Food for thought: how do we think about ambiguity?

Chris Jones recently posted On Semantics: Ambiguity is the Enemy and Steve Barth responded with insights about the benefits of ambiguity.

If I worked as a bench scientist, production line supervisor, warehouse manager or project manager wearing blinders, I would probably be fully supportive of Chris’ perspectives and puzzled by Steve’s. However, in most of my career as an internal or external consultant, my work has navigated considerable ambiguity. I’ve found that by letting go, I am regularly rewarded with surprises that might never have manifested with efficient implementation of pre-determined agendas. I have also seen ambiguity   nurture diversity: an important attribute of complex systems. Is it a bad thing–for example–if the CEO of a company or the Deputy Minister in government thinks of sustainability in a holistic way and encourages such thinking, but some employees use different definitions (draw different boundaries) and innovate in areas of financial, social OR ecological sustainability?

I like a lot of what Chris has written (and have tried for years to employ some of the practices he encourages) but I also raise some questions.

1) Can the idea of “carefully choosing our words” put too much emphasis on presentation and not enough on questioning and working to deeply understand? Surely if we become experts at choosing the best words, others should “get it?”

2) Might the description of knowledge management as “identification and capture of the critical insights” be an example of #1?

3) Does the assumption that one can “lock in” definitions put too much emphasis on objective, external truths and too little on internally contructed ones? Will people ever share the same feelings and truths with locked in definitions of “poverty,” “progress,” “ethics,” “knowledge,” or even “leadership”?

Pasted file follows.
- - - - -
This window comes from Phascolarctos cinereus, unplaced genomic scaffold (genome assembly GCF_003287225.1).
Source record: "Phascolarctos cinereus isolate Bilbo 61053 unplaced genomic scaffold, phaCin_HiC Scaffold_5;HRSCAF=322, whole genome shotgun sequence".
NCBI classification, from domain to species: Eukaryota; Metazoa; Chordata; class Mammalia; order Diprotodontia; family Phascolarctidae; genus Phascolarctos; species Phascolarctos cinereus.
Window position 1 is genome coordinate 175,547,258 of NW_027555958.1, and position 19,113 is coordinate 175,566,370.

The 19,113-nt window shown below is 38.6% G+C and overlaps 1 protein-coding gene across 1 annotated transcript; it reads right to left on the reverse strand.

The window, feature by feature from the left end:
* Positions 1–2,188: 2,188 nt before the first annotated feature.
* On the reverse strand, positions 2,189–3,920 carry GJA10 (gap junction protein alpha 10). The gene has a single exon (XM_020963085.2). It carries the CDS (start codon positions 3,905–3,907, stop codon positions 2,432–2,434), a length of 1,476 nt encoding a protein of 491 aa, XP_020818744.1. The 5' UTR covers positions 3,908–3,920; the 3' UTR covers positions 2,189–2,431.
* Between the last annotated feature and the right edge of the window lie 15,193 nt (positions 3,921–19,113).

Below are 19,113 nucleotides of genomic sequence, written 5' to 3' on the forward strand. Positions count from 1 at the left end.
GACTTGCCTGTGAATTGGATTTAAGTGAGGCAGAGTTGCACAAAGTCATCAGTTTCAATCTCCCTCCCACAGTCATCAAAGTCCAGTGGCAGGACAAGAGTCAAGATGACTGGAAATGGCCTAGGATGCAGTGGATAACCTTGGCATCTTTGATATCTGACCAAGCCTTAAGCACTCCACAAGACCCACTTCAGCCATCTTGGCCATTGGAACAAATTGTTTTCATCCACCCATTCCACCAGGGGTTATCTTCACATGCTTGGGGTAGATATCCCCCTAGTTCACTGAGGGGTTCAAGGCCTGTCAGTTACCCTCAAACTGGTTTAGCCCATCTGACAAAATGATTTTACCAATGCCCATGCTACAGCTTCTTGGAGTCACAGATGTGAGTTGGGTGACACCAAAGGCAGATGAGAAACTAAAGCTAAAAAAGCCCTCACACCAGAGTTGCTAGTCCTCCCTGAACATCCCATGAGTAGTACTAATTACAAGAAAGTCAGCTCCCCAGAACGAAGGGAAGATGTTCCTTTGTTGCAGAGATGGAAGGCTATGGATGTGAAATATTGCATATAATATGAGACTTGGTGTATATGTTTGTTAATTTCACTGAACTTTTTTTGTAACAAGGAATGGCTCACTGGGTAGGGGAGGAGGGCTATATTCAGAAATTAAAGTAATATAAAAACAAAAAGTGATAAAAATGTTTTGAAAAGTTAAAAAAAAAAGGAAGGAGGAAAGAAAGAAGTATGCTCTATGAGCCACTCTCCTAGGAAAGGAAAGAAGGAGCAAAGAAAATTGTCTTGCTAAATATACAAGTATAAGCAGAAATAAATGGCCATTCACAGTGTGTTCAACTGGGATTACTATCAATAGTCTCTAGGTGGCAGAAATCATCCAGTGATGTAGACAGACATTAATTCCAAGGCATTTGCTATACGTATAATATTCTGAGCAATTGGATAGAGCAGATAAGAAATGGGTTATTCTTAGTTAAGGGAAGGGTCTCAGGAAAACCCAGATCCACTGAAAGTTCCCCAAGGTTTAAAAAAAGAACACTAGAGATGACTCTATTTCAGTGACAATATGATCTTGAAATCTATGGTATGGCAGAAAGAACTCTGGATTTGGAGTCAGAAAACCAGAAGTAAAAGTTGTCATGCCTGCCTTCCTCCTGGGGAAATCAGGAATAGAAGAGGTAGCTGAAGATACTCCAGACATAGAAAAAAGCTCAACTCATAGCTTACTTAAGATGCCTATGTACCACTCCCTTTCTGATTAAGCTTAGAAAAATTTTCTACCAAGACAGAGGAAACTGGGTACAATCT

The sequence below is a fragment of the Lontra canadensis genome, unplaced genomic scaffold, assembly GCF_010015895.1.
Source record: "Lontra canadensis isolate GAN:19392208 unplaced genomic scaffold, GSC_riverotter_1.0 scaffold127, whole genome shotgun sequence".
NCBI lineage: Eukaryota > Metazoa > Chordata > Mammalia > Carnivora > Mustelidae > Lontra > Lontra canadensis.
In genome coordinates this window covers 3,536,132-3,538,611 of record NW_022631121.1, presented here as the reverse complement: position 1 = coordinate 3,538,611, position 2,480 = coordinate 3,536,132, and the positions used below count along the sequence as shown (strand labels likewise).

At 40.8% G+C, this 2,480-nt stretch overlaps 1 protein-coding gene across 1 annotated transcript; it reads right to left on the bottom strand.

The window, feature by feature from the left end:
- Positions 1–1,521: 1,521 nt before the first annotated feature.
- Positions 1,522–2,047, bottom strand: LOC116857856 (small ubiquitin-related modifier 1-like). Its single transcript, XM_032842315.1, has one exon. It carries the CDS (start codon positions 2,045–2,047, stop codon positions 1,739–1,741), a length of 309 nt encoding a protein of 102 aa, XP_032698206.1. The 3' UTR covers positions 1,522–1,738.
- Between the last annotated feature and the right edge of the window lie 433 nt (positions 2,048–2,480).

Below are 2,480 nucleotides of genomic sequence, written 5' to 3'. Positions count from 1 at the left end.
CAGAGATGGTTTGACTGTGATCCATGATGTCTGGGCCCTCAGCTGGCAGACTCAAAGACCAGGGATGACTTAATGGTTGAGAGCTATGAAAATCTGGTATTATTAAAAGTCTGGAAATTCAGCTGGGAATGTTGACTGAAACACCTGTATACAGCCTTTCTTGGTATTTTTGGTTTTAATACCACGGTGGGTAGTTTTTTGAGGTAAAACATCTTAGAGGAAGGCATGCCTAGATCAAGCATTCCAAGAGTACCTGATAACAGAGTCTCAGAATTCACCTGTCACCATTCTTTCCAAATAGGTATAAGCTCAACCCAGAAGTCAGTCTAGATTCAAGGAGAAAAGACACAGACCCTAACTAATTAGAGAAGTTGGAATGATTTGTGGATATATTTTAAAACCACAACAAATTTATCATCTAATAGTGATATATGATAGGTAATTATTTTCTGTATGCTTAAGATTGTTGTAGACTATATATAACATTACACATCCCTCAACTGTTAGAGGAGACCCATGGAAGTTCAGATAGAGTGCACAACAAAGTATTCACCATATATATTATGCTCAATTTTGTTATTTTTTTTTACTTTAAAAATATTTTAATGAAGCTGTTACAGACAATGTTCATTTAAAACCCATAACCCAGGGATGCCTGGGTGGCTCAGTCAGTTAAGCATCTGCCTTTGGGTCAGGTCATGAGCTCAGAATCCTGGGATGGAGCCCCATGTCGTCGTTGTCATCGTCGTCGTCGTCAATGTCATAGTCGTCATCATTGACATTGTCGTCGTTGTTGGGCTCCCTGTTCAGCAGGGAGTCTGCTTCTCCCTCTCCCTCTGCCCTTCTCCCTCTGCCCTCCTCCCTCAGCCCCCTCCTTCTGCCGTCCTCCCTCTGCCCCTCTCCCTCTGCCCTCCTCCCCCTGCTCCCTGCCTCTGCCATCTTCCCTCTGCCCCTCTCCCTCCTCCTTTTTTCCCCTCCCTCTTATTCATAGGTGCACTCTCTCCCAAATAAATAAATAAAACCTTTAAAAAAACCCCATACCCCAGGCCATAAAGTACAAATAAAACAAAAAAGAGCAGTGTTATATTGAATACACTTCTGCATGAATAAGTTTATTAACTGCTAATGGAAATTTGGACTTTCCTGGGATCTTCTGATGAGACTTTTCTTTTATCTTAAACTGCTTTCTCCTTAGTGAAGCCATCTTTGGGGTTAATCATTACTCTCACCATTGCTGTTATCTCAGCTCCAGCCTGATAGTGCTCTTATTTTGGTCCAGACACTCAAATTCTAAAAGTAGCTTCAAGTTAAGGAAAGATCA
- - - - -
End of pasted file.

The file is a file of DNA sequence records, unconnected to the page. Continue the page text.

4) Might an attempt to lock in the definition of ontology in Chris’ post be an interesting experiment in the effectiveness of locking in? (“Ontology. This is the workhorse of describing relationships among abstract words, ideas, objects or topics. Requires more rigor, but it’s often worth it. Useful in framing complex domains or topics. Similar constructs sit at the core of conventional design methods.”)

5) Chris writes about setting boundaries right up front. I’ve written (drawing on Churchman’s and Midgley’s work) about the ethics of boundary choices: that these choices are fundamentally about power. Could up-front boundary-setting reinforce current power dynamics at the expense of important alternatives?

6) Chris emphasizes the importance of asking “What’s “in scope” vs. “out of scope” to your discussion?” This is standard project management practice, but–again–does it reduce ambiguity at a cost? All people working with knowledge management have seen executives rush into big-budget IT projects, which may come in within scope, on time and on budget, but not beginning to address the challenge that launched the work.

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